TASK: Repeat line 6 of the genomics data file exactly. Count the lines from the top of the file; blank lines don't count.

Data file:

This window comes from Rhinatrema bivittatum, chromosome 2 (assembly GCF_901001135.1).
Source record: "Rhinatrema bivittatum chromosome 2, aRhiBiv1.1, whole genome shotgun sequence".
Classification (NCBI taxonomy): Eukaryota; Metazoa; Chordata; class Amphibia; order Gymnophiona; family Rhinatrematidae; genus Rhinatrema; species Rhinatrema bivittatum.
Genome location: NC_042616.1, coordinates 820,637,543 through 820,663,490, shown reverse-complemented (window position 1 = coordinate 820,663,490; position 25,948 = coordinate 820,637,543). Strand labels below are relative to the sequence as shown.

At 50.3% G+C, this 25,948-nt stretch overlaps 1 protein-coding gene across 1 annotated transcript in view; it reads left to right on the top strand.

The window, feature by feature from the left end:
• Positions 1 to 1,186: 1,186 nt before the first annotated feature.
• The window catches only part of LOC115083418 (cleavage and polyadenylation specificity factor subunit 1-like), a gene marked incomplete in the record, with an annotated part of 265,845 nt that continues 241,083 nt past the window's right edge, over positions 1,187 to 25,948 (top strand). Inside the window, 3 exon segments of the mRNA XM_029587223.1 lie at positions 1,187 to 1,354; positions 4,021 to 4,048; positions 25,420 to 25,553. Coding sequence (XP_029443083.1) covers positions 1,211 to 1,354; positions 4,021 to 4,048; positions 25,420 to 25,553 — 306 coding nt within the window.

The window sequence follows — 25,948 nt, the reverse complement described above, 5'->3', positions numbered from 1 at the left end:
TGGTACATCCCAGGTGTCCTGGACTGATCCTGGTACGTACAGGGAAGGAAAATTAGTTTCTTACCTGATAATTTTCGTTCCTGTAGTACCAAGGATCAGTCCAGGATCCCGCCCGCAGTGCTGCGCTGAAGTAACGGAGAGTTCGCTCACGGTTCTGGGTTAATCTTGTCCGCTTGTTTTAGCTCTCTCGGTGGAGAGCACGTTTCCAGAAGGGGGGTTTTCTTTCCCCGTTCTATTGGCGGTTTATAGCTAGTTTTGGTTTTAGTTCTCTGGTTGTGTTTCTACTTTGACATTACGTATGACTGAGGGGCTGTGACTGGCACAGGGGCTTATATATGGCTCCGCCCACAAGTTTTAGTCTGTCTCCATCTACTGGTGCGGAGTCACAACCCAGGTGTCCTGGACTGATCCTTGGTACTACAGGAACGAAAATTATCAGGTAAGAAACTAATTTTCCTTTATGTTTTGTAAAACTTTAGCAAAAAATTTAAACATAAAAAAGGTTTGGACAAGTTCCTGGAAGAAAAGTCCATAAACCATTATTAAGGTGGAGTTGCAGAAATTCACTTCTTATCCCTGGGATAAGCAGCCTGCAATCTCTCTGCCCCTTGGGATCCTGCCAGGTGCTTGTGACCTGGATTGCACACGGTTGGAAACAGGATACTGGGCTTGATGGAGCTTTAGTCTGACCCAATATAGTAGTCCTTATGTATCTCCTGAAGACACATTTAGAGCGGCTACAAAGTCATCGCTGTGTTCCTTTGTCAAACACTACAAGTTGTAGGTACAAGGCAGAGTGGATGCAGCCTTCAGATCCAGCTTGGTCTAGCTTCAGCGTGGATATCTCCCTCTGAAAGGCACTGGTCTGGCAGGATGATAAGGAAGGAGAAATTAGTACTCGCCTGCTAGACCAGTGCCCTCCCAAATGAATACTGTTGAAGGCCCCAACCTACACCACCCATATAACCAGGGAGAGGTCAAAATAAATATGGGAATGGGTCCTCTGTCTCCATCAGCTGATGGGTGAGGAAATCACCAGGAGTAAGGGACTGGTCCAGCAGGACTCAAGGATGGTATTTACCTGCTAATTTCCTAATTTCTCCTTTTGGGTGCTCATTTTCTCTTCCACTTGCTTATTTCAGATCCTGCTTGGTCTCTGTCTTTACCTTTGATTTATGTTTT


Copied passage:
The window, feature by feature from the left end: